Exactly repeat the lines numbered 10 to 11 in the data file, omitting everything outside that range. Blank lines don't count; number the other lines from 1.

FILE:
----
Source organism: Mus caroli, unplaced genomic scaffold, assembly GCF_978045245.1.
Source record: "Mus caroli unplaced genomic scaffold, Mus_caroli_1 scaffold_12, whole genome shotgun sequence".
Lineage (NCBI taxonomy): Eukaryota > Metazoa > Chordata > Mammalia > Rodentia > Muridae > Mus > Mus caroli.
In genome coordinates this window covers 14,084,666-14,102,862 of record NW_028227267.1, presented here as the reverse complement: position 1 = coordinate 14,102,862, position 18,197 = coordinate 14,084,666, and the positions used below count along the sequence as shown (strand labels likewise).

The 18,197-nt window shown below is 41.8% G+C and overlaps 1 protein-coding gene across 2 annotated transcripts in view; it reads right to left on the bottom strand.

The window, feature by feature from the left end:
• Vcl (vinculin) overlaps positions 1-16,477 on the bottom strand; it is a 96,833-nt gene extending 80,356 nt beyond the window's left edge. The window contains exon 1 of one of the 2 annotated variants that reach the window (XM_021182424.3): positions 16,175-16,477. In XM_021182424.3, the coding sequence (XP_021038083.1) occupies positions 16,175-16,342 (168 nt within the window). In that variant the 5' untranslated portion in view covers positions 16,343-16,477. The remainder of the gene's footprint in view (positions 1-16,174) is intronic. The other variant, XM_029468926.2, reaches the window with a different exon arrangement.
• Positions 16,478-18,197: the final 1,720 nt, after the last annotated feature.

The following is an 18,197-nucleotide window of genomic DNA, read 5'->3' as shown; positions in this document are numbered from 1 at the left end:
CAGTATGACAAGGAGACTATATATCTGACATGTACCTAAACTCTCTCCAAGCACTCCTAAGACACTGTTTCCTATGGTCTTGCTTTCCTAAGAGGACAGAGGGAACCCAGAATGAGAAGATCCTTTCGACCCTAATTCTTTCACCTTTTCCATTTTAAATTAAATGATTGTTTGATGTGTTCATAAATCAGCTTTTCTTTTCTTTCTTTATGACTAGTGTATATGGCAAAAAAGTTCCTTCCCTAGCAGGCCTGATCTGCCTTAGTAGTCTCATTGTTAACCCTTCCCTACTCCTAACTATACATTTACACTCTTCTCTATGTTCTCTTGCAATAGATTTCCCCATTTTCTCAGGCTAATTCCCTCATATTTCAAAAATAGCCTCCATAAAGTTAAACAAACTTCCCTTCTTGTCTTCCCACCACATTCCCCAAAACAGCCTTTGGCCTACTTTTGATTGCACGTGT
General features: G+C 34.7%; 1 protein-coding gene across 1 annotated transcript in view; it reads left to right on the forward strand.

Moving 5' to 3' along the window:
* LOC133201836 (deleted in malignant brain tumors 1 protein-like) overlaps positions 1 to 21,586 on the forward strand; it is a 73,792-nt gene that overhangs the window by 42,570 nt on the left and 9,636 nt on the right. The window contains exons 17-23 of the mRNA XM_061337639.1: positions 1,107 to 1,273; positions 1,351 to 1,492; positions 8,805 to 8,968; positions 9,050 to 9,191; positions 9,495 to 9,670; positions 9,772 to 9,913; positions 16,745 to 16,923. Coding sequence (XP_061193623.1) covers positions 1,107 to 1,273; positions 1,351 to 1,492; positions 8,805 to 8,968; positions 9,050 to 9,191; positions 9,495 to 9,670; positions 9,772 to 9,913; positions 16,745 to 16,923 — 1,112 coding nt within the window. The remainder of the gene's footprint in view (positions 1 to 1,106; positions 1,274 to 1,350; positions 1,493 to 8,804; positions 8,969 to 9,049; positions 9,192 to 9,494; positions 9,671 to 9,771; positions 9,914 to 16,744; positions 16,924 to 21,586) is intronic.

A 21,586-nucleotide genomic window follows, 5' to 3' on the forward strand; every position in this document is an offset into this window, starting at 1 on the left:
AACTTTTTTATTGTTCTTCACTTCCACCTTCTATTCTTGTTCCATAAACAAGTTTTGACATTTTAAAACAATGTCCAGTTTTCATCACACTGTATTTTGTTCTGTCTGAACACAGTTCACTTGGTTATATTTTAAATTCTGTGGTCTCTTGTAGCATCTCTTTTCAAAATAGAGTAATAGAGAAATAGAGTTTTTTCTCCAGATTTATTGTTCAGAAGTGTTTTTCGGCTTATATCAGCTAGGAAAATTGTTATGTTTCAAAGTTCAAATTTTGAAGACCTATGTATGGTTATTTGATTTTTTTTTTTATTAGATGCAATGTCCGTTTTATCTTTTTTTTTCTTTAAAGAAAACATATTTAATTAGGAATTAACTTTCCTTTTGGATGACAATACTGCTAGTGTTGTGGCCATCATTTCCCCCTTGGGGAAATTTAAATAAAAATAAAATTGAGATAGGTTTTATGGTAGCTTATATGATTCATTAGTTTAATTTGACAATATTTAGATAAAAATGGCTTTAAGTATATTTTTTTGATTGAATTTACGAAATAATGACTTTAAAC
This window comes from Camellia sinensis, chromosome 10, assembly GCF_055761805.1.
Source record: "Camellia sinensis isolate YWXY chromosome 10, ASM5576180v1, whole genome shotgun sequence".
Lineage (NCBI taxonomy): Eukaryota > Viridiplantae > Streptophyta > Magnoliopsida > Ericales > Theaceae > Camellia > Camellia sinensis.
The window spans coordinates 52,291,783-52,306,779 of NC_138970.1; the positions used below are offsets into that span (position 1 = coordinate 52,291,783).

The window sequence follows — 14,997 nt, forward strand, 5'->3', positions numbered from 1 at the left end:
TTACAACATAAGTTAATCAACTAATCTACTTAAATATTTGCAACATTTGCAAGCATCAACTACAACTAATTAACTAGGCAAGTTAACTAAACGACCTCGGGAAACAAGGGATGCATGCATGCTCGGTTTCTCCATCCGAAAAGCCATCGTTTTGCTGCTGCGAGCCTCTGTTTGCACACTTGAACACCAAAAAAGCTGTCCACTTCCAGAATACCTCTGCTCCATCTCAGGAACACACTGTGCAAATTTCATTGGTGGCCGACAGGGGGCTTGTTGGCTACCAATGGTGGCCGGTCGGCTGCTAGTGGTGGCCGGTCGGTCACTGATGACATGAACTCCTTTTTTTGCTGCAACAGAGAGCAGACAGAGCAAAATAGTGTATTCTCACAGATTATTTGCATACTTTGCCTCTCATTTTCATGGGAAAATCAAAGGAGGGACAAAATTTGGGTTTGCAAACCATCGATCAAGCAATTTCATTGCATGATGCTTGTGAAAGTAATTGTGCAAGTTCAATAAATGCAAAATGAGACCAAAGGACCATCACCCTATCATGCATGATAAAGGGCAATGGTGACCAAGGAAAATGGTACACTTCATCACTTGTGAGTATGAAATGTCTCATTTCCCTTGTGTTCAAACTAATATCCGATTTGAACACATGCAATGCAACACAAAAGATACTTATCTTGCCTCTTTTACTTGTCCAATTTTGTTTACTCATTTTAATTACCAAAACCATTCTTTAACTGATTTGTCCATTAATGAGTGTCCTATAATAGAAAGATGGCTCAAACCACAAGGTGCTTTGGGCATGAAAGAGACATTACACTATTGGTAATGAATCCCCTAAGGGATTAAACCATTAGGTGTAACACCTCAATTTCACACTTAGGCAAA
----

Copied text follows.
CAGTATGACAAGGAGACTATATATCTGACATGTACCTAAACTCTCTCCAAGCACTCCTAAGACACTGTTTCCTATGGTCTTGCTTTCCTAAGAGGACAGAGGGAACCCAGAATGAGAAGATCCTTTCGACCCTAATTCTTTCACCTTTTCCATTTTAAATTAAATGATTGTTTGATGTGTTCATAAATCAGCTTTTCTTTTCTTTCTTTATGACTAGTGTATATGGCAAAAAAGTTCCTTCCCTAGCAGGCCTGATCTGCCTTAGTAGTCTCATTGTTAACCCTTCCCTACTCCTAACTATACATTTACACTCTTCTCTATGTTCTCTTGCAATAGATTTCCCCATTTTCTCAGGCTAATTCCCTCATATTTCAAAAATAGCCTCCATAAAGTTAAACAAACTTCCCTTCTTGTCTTCCCACCACATTCCCCAAAACAGCCTTTGGCCTACTTTTGATTGCACGTGT
General features: G+C 34.7%; 1 protein-coding gene across 1 annotated transcript in view; it reads left to right on the forward strand.